If you have a distributor, carry WD40 to dry it out if it gets wet. Or better yet, carry a spare and keep it in a dry location. I use Pelican cases for tools and spares (among many other things) and keeping out dust.
 
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Nomad

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I hear your pain about water crossings for me as soon as I get water on the exhaust pipes and then the steam starts and gets to the electrical thats it for me im toast until things dry out hours later...
 

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Silicone and dielectric grease will help a lot. On mine I relocated my alternator up higher on the engine. It used to be on the bottom. When going through water or snow it would get full of water and act up for awhile. I also made a splash shield out of a rubber mud flap that they use for dump trucks to reduce the amount of water and such from getting under the hood. It has helped quite a bit. Obviously water still gets in but I no longer have much trouble.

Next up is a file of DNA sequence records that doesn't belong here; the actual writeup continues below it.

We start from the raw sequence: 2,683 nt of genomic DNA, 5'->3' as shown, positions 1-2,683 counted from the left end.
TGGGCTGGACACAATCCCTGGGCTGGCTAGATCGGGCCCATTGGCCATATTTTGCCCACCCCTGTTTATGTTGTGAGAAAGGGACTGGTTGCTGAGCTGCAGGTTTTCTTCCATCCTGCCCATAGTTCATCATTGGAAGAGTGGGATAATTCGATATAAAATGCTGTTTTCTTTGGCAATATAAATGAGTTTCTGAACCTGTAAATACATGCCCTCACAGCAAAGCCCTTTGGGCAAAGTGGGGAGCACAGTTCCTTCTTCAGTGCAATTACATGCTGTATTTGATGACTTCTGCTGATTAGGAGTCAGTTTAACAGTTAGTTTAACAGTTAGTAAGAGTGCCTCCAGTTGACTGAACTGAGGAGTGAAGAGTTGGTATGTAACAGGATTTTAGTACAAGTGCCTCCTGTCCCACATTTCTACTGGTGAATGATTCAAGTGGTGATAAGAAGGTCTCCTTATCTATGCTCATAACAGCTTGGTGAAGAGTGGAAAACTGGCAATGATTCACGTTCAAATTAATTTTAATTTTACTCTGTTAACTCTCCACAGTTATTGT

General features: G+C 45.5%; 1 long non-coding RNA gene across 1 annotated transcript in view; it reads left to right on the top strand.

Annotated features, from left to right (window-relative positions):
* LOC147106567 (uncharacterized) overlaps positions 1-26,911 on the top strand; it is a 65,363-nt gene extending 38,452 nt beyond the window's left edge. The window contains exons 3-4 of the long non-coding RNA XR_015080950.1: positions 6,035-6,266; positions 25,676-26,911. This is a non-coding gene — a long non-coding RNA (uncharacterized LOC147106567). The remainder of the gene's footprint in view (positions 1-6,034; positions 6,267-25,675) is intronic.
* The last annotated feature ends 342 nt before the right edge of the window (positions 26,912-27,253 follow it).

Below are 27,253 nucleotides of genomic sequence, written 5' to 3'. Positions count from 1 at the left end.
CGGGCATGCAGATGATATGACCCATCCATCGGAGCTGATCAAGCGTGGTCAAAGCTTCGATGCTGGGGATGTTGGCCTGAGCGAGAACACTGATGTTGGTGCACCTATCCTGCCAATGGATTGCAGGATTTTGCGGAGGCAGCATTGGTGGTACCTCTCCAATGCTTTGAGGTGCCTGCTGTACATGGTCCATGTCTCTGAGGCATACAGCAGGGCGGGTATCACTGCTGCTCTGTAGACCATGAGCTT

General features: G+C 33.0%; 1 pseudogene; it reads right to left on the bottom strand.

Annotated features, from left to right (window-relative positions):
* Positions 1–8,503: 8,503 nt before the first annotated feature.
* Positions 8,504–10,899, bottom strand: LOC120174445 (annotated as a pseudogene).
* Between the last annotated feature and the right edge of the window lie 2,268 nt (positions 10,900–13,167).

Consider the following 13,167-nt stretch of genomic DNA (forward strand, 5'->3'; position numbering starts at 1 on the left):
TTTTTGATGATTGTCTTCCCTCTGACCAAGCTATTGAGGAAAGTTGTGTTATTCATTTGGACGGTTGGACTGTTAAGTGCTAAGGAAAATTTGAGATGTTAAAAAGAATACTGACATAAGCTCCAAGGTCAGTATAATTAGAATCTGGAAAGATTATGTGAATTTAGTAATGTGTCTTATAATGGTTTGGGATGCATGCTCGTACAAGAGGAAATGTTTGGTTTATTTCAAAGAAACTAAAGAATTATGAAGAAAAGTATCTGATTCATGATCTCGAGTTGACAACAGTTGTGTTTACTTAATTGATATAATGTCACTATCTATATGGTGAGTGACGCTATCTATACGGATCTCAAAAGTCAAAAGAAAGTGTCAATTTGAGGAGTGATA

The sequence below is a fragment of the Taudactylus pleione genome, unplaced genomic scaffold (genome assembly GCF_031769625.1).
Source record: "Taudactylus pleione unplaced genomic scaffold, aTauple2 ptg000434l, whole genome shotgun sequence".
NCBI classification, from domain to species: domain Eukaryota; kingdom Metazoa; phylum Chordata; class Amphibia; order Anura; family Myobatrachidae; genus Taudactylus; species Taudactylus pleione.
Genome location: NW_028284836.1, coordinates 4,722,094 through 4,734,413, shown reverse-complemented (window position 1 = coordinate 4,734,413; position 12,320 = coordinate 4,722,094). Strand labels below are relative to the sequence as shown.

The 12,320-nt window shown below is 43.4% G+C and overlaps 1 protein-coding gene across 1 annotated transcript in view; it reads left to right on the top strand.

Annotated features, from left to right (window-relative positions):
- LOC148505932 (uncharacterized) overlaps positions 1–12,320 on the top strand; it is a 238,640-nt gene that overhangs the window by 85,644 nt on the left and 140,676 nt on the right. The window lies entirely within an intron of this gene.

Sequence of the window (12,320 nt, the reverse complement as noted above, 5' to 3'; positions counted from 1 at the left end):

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The alternator doesn't mind getting wet its when mud get pushed into it is when you have problems, run the front and rear diff vents into the airbox as well as the fuel and transmission vent. Ive never had a problem with a battery being submerged. If you have a distibutor silicone the heck out of it with marine grade silicone. Remember to flush all the diff oil when you get home since water will get sucked in through the wheel bearings if the diff is hot then suddenly cools when hits water. If you have a diesel you can skip the distributor part since they dont have em. I also reccomend siliconing around all ecu and pcms you may have anywhere there is a connection and a coat around the case itself .